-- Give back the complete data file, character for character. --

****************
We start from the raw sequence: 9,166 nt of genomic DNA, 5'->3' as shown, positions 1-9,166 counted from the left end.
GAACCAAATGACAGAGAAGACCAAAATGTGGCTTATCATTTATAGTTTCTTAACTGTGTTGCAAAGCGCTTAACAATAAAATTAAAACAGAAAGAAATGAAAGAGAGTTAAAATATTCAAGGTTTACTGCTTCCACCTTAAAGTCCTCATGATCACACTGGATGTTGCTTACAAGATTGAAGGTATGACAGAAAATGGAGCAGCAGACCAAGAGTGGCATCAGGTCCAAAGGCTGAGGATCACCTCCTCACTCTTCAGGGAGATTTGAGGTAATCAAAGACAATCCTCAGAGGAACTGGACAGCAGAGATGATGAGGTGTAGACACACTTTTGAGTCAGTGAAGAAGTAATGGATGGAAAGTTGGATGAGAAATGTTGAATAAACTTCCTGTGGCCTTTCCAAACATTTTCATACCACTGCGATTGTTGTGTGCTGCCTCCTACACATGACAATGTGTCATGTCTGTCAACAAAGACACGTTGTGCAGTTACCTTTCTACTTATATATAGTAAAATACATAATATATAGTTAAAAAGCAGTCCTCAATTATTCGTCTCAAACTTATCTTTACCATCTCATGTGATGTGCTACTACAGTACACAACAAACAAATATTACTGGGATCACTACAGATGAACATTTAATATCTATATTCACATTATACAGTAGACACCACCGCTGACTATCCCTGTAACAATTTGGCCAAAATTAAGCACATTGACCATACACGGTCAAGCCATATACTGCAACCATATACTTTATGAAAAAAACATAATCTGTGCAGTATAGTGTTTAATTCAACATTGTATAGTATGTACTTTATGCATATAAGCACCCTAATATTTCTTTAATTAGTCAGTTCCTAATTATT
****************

We start from the raw sequence: 9,166 nt of genomic DNA, 5'->3' as shown, positions 1-9,166 counted from the left end.
GAACCAAATGACAGAGAAGACCAAAATGTGGCTTATCATTTATAGTTTCTTAACTGTGTTGCAAAGCGCTTAACAATAAAATTAAAACAGAAAGAAATGAAAGAGAGTTAAAATATTCAAGGTTTACTGCTTCCACCTTAAAGTCCTCATGATCACACTGGATGTTGCTTACAAGATTGAAGGTATGACAGAAAATGGAGCAGCAGACCAAGAGTGGCATCAGGTCCAAAGGCTGAGGATCACCTCCTCACTCTTCAGGGAGATTTGAGGTAATCAAAGACAATCCTCAGAGGAACTGGACAGCAGAGATGATGAGGTGTAGACACACTTTTGAGTCAGTGAAGAAGTAATGGATGGAAAGTTGGATGAGAAATGTTGAATAAACTTCCTGTGGCCTTTCCAAACATTTTCATACCACTGCGATTGTTGTGTGCTGCCTCCTACACATGACAATGTGTCATGTCTGTCAACAAAGACACGTTGTGCAGTTACCTTTCTACTTATATATAGTAAAATACATAATATATAGTTAAAAAGCAGTCCTCAATTATTCGTCTCAAACTTATCTTTACCATCTCATGTGATGTGCTACTACAGTACACAACAAACAAATATTACTGGGATCACTACAGATGAACATTTAATATCTATATTCACATTATACAGTAGACACCACCGCTGACTATCCCTGTAACAATTTGGCCAAAATTAAGCACATTGACCATACACGGTCAAGCCATATACTGCAACCATATACTTTATGAAAAAAACATAATCTGTGCAGTATAGTGTTTAATTCAACATTGTATAGTATGTACTTTATGCATATAAGCACCCTAATATTTCTTTAATTAGTCAGTTCCTAATTATT